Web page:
Kouri Marshall never held a political office before — but he’s still running on his record.
That record including work for President Barack Obama’s 2012 reelection campaign and work for former Cook County Commissioner Richard Boykin (1st) and Gov. J.B. Pritzker. Marshall also touted his work in the nonprofit sector. He serves as a director of state and local public policy for the Chamber of Progress, a trade organization for technology companies.
Marshall officially announced a run for U.S. Rep. Danny Davis’ 7th District congressional seat in August, and he argued that the fact that he was able to raise $68,258.84 as of Sept. 30, more than most other candidates in the race, speaks to his viability as a candidate.
Marshall said that he plans to bring his political and professional experience to the office and to advocate for what have already been his priorities — to bring resources to poor and otherwise disadvantaged residents in both the city and suburban parts of the district, encourage technological innovation and advocate for issues affecting health, especially women’s health. Much of his past work involved building bridges, he said, and he plans work across the aisle to make sure his priorities come to fruition.
After working on the Obama campaign, he served as the executive director of Democratic GAIN, a membership association for politically progressive professionals. Hillary Clinton’s loss to Donald Trump in 2016 inspired him to work for the government. He worked as Boykin’s chief of staff, and served as a deputy director of executive appointments and agency personnel at Pritzker’s office throughout much of the pandemic. In between the two jobs, he co-founded ChiGivesBack, a nonprofit that organizes fundraisers for other charitable programs, including meal delivery for seniors and toy drives.
Marshall said that running for office was a logical extension of everything he’s already been doing.
“I thought — what was the next step for me, and I thought the next step for me is to elevate my community, and chase after the things I believe would make my community better,” he said. “I think, as member of Congress, I would be able to do even more.”
Marshall said that he respected Davis’ decades of service — but his campaign was about the future.
I think it’s time for the congressman to pass the torch,” he said. “There’s a strong appetite for change, and if there had not been, I wouldn’t have put a hat in the ring.”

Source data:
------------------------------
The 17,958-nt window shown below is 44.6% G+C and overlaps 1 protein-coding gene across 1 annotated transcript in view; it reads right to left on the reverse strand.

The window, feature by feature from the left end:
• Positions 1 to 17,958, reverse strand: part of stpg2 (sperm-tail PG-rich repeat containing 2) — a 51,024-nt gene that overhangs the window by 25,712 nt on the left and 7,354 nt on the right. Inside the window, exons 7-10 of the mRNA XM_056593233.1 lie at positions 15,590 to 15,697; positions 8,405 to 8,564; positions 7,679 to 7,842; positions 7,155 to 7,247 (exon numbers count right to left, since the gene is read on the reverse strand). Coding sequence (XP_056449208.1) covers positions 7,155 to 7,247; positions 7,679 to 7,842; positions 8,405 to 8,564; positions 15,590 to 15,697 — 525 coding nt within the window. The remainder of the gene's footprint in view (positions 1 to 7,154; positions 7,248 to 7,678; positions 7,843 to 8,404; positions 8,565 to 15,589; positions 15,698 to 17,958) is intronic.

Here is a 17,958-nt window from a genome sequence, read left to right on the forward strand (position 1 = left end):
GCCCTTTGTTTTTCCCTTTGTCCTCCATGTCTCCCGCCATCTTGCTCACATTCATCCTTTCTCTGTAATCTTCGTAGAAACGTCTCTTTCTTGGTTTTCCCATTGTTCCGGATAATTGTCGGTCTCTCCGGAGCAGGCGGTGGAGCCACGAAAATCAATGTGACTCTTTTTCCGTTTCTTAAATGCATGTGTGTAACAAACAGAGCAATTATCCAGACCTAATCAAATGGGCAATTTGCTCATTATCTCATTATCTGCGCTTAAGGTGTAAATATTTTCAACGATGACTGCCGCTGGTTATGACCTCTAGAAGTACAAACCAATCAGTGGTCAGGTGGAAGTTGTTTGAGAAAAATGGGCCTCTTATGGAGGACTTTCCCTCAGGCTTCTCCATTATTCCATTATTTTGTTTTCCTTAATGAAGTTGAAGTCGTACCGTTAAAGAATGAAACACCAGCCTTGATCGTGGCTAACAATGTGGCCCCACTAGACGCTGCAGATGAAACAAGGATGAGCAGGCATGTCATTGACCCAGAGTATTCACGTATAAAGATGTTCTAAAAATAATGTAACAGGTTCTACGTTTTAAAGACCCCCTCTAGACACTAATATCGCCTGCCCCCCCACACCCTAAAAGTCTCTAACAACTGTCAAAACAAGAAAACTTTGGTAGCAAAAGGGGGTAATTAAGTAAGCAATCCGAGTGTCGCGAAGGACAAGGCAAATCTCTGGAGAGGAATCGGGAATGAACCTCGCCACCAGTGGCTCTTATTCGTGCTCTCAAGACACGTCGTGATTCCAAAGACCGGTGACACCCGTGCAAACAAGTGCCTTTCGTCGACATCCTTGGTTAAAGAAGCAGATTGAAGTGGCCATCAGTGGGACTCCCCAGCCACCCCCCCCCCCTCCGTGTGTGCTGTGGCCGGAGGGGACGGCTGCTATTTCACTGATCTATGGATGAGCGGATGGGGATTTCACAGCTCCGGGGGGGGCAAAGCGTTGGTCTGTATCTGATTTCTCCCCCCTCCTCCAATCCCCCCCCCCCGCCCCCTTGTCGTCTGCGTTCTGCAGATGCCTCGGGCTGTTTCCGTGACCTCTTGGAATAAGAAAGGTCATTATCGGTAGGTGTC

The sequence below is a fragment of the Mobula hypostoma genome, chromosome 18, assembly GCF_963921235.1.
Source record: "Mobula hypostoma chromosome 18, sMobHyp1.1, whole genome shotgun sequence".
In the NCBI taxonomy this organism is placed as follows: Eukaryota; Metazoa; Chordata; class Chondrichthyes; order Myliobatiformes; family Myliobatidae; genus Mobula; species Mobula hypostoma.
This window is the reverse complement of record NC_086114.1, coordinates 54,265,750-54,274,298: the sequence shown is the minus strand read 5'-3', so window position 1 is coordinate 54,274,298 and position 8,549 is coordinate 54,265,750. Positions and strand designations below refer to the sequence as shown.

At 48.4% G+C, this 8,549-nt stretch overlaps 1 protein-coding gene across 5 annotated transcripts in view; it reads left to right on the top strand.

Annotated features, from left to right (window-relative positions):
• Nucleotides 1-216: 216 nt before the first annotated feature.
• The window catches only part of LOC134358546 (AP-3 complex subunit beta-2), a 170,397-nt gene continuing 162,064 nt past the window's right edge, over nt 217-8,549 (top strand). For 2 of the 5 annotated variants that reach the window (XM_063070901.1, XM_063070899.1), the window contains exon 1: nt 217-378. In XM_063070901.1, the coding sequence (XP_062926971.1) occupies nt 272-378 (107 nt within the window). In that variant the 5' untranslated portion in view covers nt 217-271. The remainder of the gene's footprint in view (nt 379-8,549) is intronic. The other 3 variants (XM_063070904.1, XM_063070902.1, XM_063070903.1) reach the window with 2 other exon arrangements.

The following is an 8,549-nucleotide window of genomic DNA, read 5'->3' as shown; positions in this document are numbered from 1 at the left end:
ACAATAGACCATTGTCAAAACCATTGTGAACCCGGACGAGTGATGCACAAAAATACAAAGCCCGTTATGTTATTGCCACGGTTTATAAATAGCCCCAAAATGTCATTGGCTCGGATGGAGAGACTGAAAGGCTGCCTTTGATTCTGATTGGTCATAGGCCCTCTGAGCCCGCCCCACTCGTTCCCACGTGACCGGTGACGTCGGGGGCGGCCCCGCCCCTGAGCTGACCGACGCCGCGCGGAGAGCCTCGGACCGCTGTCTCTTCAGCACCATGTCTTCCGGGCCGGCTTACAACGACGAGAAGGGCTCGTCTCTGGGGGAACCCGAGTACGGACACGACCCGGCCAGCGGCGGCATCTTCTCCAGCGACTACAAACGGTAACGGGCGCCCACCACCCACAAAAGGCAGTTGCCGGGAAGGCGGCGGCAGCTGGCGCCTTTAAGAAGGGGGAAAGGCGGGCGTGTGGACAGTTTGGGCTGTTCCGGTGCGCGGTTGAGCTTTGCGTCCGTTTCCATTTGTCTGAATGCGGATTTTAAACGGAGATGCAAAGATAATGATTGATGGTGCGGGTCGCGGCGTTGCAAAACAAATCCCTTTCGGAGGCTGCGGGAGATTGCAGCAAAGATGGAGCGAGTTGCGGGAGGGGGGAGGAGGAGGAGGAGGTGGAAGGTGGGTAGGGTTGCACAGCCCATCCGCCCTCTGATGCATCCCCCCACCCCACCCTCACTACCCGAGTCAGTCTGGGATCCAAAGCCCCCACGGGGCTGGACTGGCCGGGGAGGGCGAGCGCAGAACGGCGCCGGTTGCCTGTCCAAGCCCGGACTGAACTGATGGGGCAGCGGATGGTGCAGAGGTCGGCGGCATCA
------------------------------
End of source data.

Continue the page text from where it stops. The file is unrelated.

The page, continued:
The 2022 primary election — which, in a heavily Democratic 7th District, tends to be tantamount to general election — saw Davis face his closest challenge in decades from Austin community activist Kina Collins. That, Marshall said, is another sign that there was an opening for him. While he said that he appreciated that Collins “shattered a glass ceiling” for Black girls, he believed that he could reach the voters she hasn’t been able to.
Chicago city treasurer Melissa Conyears-Ervin officially entered the race in mid-October after months of fundraising. She is currently facing allegations that she abused the power of her office — something she denied. Marshall said that, since none of the allegations have been proven, he would leave it to voters to make up their own minds.
“I can tell you, in terms of what I think about on a regular basis, it’s not my opponents — it’s the people who continue to struggle,” he added.
Marshall said that his major priority would be to support women’s health, whether it’s access to abortion and contraceptives or addressing the inequities in healthcare. He said that since his wife became pregnant, he became especially passionate about addressing disparities in material morality rates. According to the Center for Disease Control and Prevention, Black women are more likely to die while pregnant and giving birth than white and Hispanic women.
“It’s alarming, to me, and that’s something where I want to advocate, not just my wife for all women [going through pregnancy and childbirth],” Marshall said. “I grew up with a strong mom, and I will say that once elected, I would be a fierce advocate for women, because my mom, my grandma and my aunts have been strong advocates for me.”
His other major priorities include supporting senior citizens, youth and teachers, and expanding affordable housing by supporting policies that would increase supply and by expanding Section 8 Housing Choice Vouchers program. Marshall is also planning to work on a lingering issue disproportionately facing majority-Black communities in Chicago and the suburbs — the lack of access to fresh, healthy food.
Marshall said that, through it all, he plans to continue doing something that he’s already been doing — “building bridges.” For example, he said, as a Black man, he tends to get nervous when a police car passes him as he drivers — but that hasn’t stopped him from trying to improve community-police relationships by introducing officers to families living in “the impoverished part of our community.”
If elected, Marshall said that he would work with any U.S. representative who shares his priorities.
“I’m going to work across the aisle,” he said. “I want to work with anyone in Congress who’s willing to work with me to help my community.”
According to FEC filings, Collins raised $49,819.41 and Conyears-Ervin raised $383,000 as of Sept. 30, which, Marshall argued, bodes well for his campaign.
“We’re exactly where we want to be, and ever closer in getting the seat,” he said. “If anything, I would actually add that my fundraising numbers demonstrate and say there’s a number of people [who don’t support other candidates]. I did it all based on strength and grit, and that’s the kind of Congressmember I’m going to be when I’m elected.”